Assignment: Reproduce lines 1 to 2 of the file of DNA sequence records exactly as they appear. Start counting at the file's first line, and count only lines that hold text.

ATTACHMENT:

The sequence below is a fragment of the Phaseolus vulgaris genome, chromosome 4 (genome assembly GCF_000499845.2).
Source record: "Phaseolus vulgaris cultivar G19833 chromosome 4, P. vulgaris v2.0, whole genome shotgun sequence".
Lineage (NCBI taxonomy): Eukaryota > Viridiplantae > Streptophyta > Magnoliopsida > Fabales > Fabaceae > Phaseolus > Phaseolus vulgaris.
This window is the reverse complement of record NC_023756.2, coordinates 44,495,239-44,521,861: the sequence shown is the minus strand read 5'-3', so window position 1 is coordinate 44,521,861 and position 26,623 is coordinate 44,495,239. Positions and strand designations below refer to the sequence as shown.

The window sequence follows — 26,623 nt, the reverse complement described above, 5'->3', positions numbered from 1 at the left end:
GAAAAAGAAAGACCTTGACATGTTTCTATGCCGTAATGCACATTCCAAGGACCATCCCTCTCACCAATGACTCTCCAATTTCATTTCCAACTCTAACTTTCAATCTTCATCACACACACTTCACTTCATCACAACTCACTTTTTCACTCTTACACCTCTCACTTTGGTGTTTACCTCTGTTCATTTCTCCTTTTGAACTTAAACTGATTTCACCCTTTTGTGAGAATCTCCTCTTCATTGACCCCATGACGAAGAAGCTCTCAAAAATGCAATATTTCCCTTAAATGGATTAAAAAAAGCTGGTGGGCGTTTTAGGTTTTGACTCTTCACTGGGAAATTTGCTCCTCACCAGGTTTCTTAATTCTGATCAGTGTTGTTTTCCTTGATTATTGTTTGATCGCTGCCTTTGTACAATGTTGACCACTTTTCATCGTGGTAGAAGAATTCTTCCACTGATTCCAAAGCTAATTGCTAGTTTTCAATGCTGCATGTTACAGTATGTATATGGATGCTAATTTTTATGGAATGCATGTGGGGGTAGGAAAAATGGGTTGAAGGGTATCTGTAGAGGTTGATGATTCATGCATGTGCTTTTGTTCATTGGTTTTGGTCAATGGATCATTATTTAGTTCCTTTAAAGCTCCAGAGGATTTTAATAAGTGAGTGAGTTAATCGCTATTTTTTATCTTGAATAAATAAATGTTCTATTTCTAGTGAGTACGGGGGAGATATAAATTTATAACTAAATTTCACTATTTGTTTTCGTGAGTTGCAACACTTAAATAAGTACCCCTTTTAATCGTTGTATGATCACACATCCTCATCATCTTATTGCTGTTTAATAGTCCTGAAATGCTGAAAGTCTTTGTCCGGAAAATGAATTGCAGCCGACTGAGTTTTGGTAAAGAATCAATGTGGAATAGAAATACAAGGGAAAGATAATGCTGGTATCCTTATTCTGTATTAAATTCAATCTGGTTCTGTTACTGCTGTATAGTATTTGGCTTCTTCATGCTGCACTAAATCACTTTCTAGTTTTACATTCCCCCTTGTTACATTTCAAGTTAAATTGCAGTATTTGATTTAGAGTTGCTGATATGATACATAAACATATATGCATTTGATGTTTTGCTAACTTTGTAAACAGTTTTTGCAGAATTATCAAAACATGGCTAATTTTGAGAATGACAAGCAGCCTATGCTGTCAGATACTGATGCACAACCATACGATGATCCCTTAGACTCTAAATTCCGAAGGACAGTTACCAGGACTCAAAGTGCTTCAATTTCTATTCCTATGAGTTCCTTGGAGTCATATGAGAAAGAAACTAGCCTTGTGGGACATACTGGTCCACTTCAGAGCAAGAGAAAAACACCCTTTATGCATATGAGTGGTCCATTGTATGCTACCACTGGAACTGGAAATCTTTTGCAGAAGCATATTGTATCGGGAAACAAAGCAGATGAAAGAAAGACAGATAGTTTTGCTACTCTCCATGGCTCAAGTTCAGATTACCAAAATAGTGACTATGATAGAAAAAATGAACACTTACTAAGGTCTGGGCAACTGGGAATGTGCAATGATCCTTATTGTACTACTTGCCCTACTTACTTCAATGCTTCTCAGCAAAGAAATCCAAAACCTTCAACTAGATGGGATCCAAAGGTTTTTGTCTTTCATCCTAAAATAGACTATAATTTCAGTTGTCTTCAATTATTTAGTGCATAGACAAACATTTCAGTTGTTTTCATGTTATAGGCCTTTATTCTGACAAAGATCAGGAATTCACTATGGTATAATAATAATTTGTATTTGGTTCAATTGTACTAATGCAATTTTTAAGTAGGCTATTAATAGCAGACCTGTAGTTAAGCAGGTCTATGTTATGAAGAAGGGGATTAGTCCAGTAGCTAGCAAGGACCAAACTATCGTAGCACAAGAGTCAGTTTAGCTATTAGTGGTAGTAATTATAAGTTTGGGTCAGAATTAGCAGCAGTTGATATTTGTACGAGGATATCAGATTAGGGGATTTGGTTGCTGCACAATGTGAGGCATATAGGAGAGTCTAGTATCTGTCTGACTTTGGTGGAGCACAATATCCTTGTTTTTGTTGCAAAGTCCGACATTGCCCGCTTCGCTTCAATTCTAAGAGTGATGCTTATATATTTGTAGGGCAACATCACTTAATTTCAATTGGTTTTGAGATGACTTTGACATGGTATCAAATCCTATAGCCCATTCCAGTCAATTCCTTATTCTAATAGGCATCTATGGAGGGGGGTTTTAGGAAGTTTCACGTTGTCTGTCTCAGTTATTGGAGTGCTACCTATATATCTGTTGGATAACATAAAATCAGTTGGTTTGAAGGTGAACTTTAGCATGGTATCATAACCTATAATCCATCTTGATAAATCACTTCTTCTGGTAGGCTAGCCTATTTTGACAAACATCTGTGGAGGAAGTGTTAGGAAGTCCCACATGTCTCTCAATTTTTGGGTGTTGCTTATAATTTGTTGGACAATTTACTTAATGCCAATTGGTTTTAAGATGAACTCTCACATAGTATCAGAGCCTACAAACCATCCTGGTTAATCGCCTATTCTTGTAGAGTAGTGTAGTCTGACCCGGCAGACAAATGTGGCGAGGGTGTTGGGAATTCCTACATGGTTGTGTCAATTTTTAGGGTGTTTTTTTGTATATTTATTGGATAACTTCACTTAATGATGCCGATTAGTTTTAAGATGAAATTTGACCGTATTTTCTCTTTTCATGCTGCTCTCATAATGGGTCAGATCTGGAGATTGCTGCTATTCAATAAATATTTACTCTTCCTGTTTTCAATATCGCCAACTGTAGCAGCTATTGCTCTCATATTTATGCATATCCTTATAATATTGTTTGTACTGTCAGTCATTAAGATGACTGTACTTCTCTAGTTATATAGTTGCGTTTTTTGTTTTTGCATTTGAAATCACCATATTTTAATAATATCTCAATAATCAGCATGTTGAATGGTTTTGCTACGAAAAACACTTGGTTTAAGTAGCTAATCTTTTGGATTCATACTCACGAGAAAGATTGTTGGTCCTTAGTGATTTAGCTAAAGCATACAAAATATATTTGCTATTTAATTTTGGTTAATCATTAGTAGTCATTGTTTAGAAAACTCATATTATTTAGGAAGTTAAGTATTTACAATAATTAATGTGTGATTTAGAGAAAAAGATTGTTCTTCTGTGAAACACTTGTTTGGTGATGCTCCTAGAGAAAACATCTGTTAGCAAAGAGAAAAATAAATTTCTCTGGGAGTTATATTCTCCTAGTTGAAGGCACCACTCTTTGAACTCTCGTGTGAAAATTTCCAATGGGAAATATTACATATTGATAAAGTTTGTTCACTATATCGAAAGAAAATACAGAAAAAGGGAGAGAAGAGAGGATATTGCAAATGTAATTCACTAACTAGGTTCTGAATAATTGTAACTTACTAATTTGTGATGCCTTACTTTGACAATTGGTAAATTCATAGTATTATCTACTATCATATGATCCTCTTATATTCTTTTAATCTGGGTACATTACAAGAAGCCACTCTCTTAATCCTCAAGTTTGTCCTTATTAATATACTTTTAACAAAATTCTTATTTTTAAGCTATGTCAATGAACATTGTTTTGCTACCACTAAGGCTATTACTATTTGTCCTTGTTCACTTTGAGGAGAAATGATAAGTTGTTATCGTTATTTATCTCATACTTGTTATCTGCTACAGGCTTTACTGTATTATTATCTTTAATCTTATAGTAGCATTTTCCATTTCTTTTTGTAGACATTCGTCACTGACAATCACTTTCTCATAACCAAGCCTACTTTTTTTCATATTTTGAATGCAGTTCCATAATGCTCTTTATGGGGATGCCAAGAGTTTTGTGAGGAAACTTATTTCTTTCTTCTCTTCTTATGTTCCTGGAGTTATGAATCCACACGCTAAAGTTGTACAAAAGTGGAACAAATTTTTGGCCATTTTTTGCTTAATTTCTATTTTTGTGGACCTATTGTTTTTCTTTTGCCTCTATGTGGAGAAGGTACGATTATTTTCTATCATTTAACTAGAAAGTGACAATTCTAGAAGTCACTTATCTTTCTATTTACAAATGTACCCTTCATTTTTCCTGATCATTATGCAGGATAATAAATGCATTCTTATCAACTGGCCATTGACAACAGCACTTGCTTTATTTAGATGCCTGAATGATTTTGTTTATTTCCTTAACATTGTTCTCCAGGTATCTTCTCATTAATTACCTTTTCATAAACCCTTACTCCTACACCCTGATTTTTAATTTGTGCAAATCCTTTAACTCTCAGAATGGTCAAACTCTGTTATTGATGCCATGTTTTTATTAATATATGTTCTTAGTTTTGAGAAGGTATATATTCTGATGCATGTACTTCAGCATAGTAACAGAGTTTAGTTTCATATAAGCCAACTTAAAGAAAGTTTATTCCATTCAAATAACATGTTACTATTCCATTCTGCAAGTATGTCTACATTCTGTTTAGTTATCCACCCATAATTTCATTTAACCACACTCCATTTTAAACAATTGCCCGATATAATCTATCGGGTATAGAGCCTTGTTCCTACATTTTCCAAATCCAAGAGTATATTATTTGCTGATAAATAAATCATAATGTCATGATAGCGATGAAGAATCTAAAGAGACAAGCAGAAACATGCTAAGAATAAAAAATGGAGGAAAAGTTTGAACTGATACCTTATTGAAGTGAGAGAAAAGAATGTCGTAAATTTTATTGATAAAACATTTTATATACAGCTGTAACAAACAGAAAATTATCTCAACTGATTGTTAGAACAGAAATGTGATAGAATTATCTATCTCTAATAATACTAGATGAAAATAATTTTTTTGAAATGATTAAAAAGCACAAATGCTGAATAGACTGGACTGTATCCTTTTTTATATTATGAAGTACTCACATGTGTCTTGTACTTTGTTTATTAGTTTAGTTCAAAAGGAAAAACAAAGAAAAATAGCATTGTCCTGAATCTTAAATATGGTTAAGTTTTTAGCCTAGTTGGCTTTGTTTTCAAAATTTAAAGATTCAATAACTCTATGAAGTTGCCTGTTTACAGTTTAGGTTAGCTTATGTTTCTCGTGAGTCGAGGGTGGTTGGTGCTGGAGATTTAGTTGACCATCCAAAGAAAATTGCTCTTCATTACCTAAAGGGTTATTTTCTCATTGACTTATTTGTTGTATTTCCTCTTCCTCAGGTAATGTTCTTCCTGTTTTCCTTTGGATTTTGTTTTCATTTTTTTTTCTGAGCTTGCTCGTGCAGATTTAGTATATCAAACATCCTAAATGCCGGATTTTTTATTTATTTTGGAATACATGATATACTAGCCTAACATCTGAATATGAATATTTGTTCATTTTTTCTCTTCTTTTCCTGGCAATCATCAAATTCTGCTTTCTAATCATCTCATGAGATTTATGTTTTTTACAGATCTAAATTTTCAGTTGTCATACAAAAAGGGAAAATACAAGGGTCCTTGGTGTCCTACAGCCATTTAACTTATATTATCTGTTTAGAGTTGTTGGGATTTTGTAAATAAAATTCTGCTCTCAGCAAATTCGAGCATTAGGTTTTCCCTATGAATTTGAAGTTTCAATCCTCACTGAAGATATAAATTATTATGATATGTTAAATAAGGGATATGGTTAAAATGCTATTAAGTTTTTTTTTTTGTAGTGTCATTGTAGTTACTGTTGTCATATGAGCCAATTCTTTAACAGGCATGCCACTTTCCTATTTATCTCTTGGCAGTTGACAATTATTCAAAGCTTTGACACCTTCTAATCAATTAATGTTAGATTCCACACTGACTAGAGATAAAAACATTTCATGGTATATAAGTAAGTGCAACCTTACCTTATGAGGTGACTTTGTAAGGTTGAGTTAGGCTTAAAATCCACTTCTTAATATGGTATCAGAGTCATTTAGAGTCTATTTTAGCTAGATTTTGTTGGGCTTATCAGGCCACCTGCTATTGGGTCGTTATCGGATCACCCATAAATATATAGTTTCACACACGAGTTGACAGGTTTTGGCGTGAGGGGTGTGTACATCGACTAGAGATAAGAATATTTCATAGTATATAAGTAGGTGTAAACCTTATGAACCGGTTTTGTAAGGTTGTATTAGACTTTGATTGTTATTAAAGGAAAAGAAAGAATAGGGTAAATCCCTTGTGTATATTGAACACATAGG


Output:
The sequence below is a fragment of the Phaseolus vulgaris genome, chromosome 4 (genome assembly GCF_000499845.2).
Source record: "Phaseolus vulgaris cultivar G19833 chromosome 4, P. vulgaris v2.0, whole genome shotgun sequence".